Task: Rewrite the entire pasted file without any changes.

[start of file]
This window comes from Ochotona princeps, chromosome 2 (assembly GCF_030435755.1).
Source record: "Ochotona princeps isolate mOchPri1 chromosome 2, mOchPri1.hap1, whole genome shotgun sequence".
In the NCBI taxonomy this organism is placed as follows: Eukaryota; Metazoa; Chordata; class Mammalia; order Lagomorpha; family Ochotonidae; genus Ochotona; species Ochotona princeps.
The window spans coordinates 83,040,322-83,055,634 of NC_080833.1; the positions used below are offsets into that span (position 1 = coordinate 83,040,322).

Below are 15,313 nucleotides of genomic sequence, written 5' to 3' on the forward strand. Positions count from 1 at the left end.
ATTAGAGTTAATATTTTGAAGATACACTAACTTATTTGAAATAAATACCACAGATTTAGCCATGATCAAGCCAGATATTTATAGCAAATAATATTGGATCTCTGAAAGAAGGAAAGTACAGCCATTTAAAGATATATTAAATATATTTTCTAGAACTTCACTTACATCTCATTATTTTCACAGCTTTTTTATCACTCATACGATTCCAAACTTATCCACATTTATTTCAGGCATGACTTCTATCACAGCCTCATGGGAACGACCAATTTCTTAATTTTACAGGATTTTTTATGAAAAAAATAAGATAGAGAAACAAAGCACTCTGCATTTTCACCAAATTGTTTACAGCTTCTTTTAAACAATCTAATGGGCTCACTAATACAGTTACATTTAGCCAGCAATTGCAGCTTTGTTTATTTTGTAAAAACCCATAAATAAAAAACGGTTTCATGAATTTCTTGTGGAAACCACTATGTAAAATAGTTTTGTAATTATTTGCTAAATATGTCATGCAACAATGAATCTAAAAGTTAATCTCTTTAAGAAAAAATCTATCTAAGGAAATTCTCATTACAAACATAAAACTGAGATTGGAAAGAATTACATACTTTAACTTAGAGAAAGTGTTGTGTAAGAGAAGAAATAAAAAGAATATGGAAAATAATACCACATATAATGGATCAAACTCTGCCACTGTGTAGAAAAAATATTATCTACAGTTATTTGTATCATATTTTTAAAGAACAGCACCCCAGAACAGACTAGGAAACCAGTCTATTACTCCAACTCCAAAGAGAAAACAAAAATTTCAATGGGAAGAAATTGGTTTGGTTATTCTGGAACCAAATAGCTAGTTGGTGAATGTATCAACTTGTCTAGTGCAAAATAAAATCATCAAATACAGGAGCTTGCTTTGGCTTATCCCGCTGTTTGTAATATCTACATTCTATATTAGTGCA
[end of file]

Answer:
This window comes from Ochotona princeps, chromosome 2 (assembly GCF_030435755.1).
Source record: "Ochotona princeps isolate mOchPri1 chromosome 2, mOchPri1.hap1, whole genome shotgun sequence".
In the NCBI taxonomy this organism is placed as follows: Eukaryota; Metazoa; Chordata; class Mammalia; order Lagomorpha; family Ochotonidae; genus Ochotona; species Ochotona princeps.
The window spans coordinates 83,040,322-83,055,634 of NC_080833.1; the positions used below are offsets into that span (position 1 = coordinate 83,040,322).

Below are 15,313 nucleotides of genomic sequence, written 5' to 3' on the forward strand. Positions count from 1 at the left end.
ATTAGAGTTAATATTTTGAAGATACACTAACTTATTTGAAATAAATACCACAGATTTAGCCATGATCAAGCCAGATATTTATAGCAAATAATATTGGATCTCTGAAAGAAGGAAAGTACAGCCATTTAAAGATATATTAAATATATTTTCTAGAACTTCACTTACATCTCATTATTTTCACAGCTTTTTTATCACTCATACGATTCCAAACTTATCCACATTTATTTCAGGCATGACTTCTATCACAGCCTCATGGGAACGACCAATTTCTTAATTTTACAGGATTTTTTATGAAAAAAATAAGATAGAGAAACAAAGCACTCTGCATTTTCACCAAATTGTTTACAGCTTCTTTTAAACAATCTAATGGGCTCACTAATACAGTTACATTTAGCCAGCAATTGCAGCTTTGTTTATTTTGTAAAAACCCATAAATAAAAAACGGTTTCATGAATTTCTTGTGGAAACCACTATGTAAAATAGTTTTGTAATTATTTGCTAAATATGTCATGCAACAATGAATCTAAAAGTTAATCTCTTTAAGAAAAAATCTATCTAAGGAAATTCTCATTACAAACATAAAACTGAGATTGGAAAGAATTACATACTTTAACTTAGAGAAAGTGTTGTGTAAGAGAAGAAATAAAAAGAATATGGAAAATAATACCACATATAATGGATCAAACTCTGCCACTGTGTAGAAAAAATATTATCTACAGTTATTTGTATCATATTTTTAAAGAACAGCACCCCAGAACAGACTAGGAAACCAGTCTATTACTCCAACTCCAAAGAGAAAACAAAAATTTCAATGGGAAGAAATTGGTTTGGTTATTCTGGAACCAAATAGCTAGTTGGTGAATGTATCAACTTGTCTAGTGCAAAATAAAATCATCAAATACAGGAGCTTGCTTTGGCTTATCCCGCTGTTTGTAATATCTACATTCTATATTAGTGCA